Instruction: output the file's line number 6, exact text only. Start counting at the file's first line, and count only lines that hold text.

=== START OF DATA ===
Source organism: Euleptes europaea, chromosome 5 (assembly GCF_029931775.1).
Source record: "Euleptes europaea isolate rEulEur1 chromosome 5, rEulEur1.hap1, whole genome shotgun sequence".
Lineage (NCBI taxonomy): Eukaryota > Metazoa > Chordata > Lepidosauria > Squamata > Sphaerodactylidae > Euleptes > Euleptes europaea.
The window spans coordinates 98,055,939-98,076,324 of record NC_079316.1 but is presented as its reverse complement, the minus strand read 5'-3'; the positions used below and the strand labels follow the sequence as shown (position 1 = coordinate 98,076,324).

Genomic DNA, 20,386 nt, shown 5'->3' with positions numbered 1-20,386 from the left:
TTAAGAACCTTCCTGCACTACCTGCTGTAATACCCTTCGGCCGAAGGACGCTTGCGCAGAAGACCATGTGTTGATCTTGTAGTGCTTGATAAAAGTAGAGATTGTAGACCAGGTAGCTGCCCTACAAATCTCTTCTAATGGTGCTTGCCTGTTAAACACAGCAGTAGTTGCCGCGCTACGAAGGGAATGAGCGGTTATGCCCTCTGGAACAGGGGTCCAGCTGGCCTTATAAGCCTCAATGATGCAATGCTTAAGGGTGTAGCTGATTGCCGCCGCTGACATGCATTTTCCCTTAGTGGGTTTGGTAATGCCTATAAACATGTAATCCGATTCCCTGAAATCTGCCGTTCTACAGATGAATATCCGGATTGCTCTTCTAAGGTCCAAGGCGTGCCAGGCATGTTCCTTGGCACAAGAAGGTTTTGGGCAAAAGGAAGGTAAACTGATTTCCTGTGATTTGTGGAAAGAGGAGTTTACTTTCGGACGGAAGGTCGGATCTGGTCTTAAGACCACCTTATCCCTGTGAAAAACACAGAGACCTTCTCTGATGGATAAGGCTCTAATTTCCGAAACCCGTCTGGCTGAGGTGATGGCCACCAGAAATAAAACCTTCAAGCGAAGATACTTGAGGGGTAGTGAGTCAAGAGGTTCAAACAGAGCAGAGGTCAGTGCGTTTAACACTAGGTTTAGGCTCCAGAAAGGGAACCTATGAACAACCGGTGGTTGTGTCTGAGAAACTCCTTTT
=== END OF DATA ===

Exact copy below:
TTAAGAACCTTCCTGCACTACCTGCTGTAATACCCTTCGGCCGAAGGACGCTTGCGCAGAAGACCATGTGTTGATCTTGTAGTGCTTGATAAAAGTAGAGATTGTAGACCAGGTAGCTGCCCTACAAATCTCTTCTAATGGTGCTTGCCTGTTAAACACAGCAGTAGTTGCCGCGCTACGAAGGGAATGAGCGGTTATGCCCTCTGGAACAGGGGTCCAGCTGGCCTTATAAGCCTCAATGATGCAATGCTTAAGGGTGTAGCTGATTGCCGCCGCTGACATGCATTTTCCCTTAGTGGGTTTGGTAATGCCTATAAACATGTAATCCGATTCCCTGAAATCTGCCGTTCTACAGATGAATATCCGGATTGCTCTTCTAAGGTCCAAGGCGTGCCAGGCATGTTCCTTGGCACAAGAAGGTTTTGGGCAAAAGGAAGGTAAACTGATTTCCTGTGATTTGTGGAAAGAGGAGTTTACTTTCGGACGGAAGGTCGGATCTGGTCTTAAGACCACCTTATCCCTGTGAAAAACACAGAGACCTTCTCTGATGGATAAGGCTCTAATTTCCGAAACCCGTCTGGCTGAGGTGATGGCCACCAGAAATAAAACCTTCAAGCGAAGATACTTGAGGGGTAGTGAGTCAAGAGGTTCAAACAGAGCAGAGGTCAGTGCGTTTAACACTAGGTTTAGGCTCCAGAAAGGGAACCTATGAACAACCGGTGGTTGTGTCTGAGAAACTCCTTTT